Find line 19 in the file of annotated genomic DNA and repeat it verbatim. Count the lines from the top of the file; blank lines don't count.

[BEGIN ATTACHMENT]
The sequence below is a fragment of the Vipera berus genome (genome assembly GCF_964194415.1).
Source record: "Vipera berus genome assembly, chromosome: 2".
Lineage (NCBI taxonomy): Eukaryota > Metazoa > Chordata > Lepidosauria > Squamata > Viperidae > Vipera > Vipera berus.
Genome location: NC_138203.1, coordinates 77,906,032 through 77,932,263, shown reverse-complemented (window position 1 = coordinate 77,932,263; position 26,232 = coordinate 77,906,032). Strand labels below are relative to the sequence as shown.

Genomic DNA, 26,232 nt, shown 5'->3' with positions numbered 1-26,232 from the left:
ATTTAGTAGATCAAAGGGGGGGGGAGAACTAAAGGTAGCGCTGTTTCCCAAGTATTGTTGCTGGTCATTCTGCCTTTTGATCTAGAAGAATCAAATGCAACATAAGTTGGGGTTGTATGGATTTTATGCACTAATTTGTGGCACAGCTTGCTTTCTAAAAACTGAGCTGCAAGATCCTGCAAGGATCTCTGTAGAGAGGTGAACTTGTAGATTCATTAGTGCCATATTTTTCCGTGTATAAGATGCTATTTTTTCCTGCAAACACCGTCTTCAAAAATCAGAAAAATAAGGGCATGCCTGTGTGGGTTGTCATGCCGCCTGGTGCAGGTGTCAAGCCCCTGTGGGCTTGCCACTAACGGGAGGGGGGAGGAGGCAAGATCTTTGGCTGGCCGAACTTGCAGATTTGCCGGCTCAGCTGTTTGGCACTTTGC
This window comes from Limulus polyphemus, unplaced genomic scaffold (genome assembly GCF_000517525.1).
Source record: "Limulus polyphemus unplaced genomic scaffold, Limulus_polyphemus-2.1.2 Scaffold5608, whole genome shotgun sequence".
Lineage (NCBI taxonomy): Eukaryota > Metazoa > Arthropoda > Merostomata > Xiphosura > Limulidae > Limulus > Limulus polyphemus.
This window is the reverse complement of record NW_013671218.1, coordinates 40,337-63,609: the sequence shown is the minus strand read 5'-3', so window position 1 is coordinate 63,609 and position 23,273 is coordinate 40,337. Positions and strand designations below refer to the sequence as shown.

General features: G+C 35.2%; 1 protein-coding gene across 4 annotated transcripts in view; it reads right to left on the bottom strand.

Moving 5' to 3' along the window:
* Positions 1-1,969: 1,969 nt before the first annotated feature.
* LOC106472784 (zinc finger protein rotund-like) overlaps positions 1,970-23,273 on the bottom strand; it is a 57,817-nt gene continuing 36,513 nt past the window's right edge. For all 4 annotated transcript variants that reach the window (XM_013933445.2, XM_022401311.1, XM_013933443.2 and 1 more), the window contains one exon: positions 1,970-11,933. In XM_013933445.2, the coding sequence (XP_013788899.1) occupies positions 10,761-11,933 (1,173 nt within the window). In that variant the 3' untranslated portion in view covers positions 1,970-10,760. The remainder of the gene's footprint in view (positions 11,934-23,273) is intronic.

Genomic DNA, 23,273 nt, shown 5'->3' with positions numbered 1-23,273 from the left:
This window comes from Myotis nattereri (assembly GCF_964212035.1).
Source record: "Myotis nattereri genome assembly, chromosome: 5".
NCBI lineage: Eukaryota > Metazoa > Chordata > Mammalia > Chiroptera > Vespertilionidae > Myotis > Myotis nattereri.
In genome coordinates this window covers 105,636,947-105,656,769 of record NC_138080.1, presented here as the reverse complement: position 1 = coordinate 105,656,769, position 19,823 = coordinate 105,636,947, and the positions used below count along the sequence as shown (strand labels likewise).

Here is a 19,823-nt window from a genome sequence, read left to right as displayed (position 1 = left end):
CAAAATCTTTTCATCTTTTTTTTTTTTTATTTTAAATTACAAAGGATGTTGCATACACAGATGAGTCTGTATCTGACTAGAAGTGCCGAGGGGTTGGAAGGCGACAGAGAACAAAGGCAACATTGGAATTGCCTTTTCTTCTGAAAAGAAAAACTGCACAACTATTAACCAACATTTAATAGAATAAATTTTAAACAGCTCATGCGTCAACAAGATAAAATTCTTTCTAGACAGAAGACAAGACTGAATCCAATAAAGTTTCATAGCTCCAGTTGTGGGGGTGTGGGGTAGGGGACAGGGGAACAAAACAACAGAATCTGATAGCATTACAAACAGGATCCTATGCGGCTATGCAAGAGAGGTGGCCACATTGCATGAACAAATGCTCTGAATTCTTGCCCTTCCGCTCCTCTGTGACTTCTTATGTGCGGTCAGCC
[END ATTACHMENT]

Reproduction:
In genome coordinates this window covers 105,636,947-105,656,769 of record NC_138080.1, presented here as the reverse complement: position 1 = coordinate 105,656,769, position 19,823 = coordinate 105,636,947, and the positions used below count along the sequence as shown (strand labels likewise).